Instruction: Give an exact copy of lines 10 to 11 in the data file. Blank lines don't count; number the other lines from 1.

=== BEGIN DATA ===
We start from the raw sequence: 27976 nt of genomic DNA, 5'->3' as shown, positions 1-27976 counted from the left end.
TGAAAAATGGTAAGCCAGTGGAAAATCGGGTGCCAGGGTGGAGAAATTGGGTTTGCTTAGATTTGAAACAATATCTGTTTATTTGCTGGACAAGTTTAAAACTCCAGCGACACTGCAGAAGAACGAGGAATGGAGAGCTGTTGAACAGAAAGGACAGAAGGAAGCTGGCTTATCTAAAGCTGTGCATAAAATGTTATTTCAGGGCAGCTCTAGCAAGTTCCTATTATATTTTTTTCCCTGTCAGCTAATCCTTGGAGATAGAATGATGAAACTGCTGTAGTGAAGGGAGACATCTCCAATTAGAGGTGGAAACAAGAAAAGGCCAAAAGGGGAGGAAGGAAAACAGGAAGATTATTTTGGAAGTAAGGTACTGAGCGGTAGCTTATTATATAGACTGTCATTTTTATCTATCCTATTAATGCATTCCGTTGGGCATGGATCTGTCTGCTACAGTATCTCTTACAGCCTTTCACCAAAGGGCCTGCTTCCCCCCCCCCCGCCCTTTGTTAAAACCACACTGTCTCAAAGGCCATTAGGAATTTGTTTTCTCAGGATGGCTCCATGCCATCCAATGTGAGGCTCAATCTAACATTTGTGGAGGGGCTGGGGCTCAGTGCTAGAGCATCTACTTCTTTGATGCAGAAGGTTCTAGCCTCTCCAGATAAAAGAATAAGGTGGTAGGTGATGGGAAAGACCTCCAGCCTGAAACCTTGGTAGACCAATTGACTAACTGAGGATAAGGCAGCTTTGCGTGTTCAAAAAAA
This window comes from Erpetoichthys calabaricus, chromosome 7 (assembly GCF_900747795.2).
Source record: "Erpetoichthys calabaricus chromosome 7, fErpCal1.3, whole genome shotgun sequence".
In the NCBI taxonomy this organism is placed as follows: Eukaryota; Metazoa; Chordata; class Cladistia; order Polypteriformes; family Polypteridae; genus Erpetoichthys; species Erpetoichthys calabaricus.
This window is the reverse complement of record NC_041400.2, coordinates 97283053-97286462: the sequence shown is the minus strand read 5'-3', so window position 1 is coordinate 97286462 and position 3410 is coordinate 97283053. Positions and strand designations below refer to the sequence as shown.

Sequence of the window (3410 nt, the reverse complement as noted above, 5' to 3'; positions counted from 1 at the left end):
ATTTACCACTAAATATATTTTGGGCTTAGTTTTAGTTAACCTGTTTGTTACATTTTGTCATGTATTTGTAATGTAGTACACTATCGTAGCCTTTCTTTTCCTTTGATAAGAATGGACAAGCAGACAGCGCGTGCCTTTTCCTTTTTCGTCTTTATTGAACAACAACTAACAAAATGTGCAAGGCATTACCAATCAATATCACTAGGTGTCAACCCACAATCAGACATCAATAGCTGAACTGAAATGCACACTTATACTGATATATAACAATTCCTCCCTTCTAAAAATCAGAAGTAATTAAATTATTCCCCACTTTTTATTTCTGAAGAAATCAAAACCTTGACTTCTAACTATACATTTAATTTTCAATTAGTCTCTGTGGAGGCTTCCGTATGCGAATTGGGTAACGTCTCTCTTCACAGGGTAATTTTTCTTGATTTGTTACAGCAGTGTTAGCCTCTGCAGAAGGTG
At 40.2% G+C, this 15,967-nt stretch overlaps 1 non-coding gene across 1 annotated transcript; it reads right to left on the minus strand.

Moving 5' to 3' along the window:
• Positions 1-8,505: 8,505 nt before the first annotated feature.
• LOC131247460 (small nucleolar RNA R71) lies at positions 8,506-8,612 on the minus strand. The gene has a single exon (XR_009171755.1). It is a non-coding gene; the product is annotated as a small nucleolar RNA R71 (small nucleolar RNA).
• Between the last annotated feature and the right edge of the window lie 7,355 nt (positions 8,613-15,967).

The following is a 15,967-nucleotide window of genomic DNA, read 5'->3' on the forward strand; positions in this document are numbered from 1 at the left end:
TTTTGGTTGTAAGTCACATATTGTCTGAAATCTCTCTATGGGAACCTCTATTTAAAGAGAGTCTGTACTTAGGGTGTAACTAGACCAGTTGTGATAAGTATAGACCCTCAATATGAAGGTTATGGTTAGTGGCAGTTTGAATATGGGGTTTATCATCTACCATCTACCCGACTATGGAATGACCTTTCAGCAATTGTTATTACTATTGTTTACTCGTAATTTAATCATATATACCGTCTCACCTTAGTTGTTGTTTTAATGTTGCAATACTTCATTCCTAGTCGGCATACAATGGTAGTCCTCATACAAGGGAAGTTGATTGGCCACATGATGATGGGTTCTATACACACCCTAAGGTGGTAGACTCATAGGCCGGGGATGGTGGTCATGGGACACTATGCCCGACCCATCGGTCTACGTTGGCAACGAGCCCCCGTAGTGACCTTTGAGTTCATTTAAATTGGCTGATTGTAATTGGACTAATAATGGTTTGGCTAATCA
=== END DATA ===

Moving 5' to 3' along the window:
• Positions 1-8,505: 8,505 nt before the first annotated feature.